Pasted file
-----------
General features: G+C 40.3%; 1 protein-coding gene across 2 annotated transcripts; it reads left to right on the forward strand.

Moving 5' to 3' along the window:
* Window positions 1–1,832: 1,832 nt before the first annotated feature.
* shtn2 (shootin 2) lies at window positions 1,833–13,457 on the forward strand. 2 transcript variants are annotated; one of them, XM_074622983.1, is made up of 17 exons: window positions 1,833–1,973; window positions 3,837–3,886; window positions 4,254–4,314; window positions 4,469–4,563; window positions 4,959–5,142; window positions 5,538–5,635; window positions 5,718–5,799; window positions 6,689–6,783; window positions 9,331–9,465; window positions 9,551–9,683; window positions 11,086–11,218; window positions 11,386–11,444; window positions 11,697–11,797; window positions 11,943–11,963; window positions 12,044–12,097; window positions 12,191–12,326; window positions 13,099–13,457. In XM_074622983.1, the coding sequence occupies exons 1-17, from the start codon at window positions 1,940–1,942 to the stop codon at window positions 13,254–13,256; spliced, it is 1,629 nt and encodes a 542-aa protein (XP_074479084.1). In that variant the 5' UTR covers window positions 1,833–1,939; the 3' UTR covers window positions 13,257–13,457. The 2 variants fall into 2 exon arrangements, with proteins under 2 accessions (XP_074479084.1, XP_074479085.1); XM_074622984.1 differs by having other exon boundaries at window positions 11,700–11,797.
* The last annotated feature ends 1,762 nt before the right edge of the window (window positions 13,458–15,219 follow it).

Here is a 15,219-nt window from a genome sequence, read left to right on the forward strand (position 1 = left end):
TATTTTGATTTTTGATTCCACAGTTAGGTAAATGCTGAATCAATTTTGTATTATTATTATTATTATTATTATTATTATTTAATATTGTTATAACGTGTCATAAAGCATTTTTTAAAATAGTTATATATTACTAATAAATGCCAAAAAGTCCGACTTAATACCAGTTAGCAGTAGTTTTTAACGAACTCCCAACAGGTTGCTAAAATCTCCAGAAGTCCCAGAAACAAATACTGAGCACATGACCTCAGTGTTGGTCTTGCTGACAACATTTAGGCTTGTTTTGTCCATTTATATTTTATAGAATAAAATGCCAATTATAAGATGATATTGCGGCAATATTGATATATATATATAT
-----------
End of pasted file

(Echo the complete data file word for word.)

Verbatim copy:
General features: G+C 40.3%; 1 protein-coding gene across 2 annotated transcripts; it reads left to right on the forward strand.

Moving 5' to 3' along the window:
* Window positions 1–1,832: 1,832 nt before the first annotated feature.
* shtn2 (shootin 2) lies at window positions 1,833–13,457 on the forward strand. 2 transcript variants are annotated; one of them, XM_074622983.1, is made up of 17 exons: window positions 1,833–1,973; window positions 3,837–3,886; window positions 4,254–4,314; window positions 4,469–4,563; window positions 4,959–5,142; window positions 5,538–5,635; window positions 5,718–5,799; window positions 6,689–6,783; window positions 9,331–9,465; window positions 9,551–9,683; window positions 11,086–11,218; window positions 11,386–11,444; window positions 11,697–11,797; window positions 11,943–11,963; window positions 12,044–12,097; window positions 12,191–12,326; window positions 13,099–13,457. In XM_074622983.1, the coding sequence occupies exons 1-17, from the start codon at window positions 1,940–1,942 to the stop codon at window positions 13,254–13,256; spliced, it is 1,629 nt and encodes a 542-aa protein (XP_074479084.1). In that variant the 5' UTR covers window positions 1,833–1,939; the 3' UTR covers window positions 13,257–13,457. The 2 variants fall into 2 exon arrangements, with proteins under 2 accessions (XP_074479084.1, XP_074479085.1); XM_074622984.1 differs by having other exon boundaries at window positions 11,700–11,797.
* The last annotated feature ends 1,762 nt before the right edge of the window (window positions 13,458–15,219 follow it).

Here is a 15,219-nt window from a genome sequence, read left to right on the forward strand (position 1 = left end):
TATTTTGATTTTTGATTCCACAGTTAGGTAAATGCTGAATCAATTTTGTATTATTATTATTATTATTATTATTATTATTTAATATTGTTATAACGTGTCATAAAGCATTTTTTAAAATAGTTATATATTACTAATAAATGCCAAAAAGTCCGACTTAATACCAGTTAGCAGTAGTTTTTAACGAACTCCCAACAGGTTGCTAAAATCTCCAGAAGTCCCAGAAACAAATACTGAGCACATGACCTCAGTGTTGGTCTTGCTGACAACATTTAGGCTTGTTTTGTCCATTTATATTTTATAGAATAAAATGCCAATTATAAGATGATATTGCGGCAATATTGATATATATATATAT